Tuesday, August 22, 2017

Chicago is a livable city. Or so says The Economist. So stick it, Trump!

I have long been a boaster of the merits of Chicago, thinking that this city on the shores of Lake Michigan is one of the world’s greatest.
Even with its pollution, the Chicago River brings a beauty to the city. Photographs by Gregory Tejeda

So I’m not about to dispute the study by The Economist’s intelligence unit that says amongst U.S. cities, Chicago is one of the most livable. Even though I’m sure that President Donald J. Trump with his constantly-snotty criticisms of our city would have his own objecting opinion to that.

THE BRITISH-INFLUENCED news magazine did its annual Global Livability Ranking, which studies 140 cities around the world in various categories, including their economic stability, healthcare and the quality of their infrastructure.

I can’t say personally that they’re full of it in saying that Melbourne, Australia is the most livable city in the world. I’ve never been there. It may well be a wonderful place to live.

Yet I’m not inclined to make a move from Chicago’s Sout’ Side to the land Down Under any time soon.
Amongst the city's cultural amenities
For what it’s worth, the study acknowledges 10 U.S. cities, and finds that in the United States, only Honolulu, Washington and Boston outrank it.

PERSONALLY, I’VE VISITED D.C. and Boston and thought they were interesting places. Although I wouldn’t be inclined to want to move there any time soon.
An edible treat with its Chicago origins
As for Honolulu, I’m sure the weather is fantastic. But the islands’ isolation from the mainland U.S. – or just about any other place on Earth – create complications for daily life.
Our city's nameplate

Everything out there gets ridiculously expensive. I’d hate to hear from the people who are complaining that the pop tax makes the cost of a 2-liter bottle of Coca-Cola too costly having to deal with life in a place where a gallon of milk can cost $6 (compared to the $1.99 I usually pay).

As for the only other Midwestern city to make the Economist intelligence unit study – Minneapolis – I’ll give my aunt Christine some credit when she says her move from Chicago to Illinois several decades ago was the best thing she ever did in life.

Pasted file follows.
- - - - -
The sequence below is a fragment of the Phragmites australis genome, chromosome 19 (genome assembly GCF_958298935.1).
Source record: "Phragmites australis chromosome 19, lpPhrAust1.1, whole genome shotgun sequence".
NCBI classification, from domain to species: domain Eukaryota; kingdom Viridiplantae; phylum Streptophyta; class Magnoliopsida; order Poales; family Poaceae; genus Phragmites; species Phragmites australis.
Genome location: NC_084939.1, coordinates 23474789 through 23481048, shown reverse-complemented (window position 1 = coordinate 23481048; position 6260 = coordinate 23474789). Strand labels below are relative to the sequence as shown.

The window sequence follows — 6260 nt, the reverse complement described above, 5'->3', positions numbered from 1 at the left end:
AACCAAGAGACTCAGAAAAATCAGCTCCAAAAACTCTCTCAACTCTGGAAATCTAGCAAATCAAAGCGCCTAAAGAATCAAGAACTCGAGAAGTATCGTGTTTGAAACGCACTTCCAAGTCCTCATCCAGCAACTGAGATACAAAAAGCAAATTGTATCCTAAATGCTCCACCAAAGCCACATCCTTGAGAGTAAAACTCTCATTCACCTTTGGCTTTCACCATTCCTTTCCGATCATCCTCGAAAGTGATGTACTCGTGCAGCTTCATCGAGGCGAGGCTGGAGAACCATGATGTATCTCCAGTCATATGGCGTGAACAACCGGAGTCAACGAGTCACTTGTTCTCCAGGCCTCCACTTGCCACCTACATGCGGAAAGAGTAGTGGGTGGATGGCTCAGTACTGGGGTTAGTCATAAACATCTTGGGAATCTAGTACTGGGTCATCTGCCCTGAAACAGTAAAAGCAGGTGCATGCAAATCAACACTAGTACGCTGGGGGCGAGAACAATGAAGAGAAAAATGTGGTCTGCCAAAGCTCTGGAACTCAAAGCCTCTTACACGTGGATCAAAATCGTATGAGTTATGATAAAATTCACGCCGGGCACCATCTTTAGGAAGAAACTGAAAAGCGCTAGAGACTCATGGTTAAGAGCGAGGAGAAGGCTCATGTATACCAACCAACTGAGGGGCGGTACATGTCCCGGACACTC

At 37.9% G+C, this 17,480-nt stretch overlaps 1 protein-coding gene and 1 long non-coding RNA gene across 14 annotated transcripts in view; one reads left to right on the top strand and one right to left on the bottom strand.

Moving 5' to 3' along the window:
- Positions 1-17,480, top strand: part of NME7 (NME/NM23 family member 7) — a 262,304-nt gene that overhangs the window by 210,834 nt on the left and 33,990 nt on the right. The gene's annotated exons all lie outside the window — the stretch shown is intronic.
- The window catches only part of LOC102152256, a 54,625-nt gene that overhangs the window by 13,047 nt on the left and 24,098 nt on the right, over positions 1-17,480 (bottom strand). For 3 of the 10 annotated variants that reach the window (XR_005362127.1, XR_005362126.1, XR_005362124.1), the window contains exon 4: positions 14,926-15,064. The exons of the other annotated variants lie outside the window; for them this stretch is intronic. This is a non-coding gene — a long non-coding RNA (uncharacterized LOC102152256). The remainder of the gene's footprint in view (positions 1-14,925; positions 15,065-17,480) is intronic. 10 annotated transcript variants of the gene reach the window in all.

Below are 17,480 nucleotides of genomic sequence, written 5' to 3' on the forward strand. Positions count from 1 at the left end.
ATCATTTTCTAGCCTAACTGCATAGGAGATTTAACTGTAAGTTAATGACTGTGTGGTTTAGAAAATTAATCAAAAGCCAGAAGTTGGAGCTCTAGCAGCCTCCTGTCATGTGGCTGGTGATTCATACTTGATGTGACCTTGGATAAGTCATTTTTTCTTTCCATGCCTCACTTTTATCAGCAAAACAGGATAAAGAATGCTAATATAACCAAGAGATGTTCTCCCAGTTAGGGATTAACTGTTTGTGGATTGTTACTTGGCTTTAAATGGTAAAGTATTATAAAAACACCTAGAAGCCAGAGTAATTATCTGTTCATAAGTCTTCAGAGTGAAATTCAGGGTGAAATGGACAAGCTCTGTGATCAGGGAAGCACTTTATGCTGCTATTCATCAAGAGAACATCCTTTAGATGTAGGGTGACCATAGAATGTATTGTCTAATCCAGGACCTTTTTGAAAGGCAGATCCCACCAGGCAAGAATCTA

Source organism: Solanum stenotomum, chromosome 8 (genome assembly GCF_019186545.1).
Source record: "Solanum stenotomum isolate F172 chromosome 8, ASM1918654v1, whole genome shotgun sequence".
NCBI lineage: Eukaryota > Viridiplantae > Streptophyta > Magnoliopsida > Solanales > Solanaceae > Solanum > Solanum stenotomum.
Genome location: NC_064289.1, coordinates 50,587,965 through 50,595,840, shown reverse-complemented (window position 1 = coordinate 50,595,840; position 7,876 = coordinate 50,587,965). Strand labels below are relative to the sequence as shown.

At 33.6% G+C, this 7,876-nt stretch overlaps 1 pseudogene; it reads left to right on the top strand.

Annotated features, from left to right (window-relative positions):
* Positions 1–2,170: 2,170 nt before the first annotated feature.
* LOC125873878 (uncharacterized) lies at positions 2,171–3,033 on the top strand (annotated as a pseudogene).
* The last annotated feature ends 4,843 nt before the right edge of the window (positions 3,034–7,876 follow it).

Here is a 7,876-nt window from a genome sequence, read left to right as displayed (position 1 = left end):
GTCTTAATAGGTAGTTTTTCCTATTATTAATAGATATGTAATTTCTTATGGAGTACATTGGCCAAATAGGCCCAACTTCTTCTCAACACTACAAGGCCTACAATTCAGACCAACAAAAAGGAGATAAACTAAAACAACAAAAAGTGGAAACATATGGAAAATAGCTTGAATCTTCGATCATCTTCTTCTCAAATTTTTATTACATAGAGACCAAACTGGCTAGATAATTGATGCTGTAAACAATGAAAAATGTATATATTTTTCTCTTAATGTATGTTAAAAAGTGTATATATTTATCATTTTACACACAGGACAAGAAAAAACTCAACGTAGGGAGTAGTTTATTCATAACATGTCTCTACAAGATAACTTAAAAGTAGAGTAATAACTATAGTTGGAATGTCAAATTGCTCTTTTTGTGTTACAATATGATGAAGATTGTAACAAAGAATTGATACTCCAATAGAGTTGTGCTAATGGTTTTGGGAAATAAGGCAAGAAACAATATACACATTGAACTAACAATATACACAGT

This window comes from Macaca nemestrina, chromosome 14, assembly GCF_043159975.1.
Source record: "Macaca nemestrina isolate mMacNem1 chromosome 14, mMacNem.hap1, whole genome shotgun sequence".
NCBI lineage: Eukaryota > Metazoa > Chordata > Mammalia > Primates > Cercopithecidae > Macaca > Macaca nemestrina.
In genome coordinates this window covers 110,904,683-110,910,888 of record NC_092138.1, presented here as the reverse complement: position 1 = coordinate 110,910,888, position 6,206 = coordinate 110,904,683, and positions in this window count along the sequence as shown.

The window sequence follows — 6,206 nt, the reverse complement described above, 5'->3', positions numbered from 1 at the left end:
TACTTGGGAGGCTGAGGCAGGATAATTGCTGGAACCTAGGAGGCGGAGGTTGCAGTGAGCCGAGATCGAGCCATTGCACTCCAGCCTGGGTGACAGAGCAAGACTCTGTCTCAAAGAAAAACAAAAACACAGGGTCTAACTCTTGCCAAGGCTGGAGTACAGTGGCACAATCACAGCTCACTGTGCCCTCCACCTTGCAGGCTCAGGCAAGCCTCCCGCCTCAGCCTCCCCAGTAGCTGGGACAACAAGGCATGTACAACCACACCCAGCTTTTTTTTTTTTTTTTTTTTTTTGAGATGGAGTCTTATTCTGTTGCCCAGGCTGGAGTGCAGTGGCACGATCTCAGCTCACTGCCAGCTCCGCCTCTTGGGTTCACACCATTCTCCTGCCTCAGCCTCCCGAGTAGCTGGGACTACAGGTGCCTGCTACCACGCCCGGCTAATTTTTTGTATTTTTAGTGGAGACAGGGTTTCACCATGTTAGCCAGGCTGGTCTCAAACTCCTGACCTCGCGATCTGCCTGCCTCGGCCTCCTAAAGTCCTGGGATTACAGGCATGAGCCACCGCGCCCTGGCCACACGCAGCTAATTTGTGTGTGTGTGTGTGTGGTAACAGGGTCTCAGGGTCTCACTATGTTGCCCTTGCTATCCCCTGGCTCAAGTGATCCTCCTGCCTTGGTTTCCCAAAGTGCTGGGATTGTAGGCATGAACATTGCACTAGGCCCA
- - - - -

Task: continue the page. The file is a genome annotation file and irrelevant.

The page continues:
PERSONALLY, I’M INCLINED to like Chicago so much because it has a wide variety of just about everything. Even in terms of weather. When it gets ridiculously humid here, I am eased by thinking that it won’t be much longer before the weather becomes more moderate.
An entry point

And that soon after that, it will be so ridiculously cold that I’ll be wishing the humidity would could back.

There’s also the ethnic composition that includes large groups of Irish, Mexicans and Poles, but also manages to work in just about every other ethnicity on Planet Earth so that you literally can find a trace of anyone and everyone in this city.

While I’m sure that wasn’t a factor The Economist took into account when putting together its study, it’s certainly something I’m going to want to see. I can’t envision living life in places where everybody is alike. I have had short life stints in such places, and they’re the reason why Chicago always winds up feeling like a magnet to my spirit – perpetually pulling me back.
A blot on Chicago's image?

TO THE POINT where the reporter-type person in me couldn’t envision wanting to write about any place other than Chicago. Even when our city takes on a seedy character, it usually manages to do so in a way that intrigues ourselves and makes us wonder how we’ll work our way out of our predicaments.

There is one part of this study that manages to catch my attention. New York City doesn’t manage to make it into the 10 most livable cities in this country – let alone the world.

My guess is that the city can be so expensive that that winds up striking them down. Although I have my own theory that I’d love to believe has some truth to it.

Trump is a New York native and has done some of his most vulgar contributions to architecture and real estate development in that city. Perhaps the notion of being a part of the same city as Trump just makes the thought of having to live there just a little too noxious to tolerate.


No comments: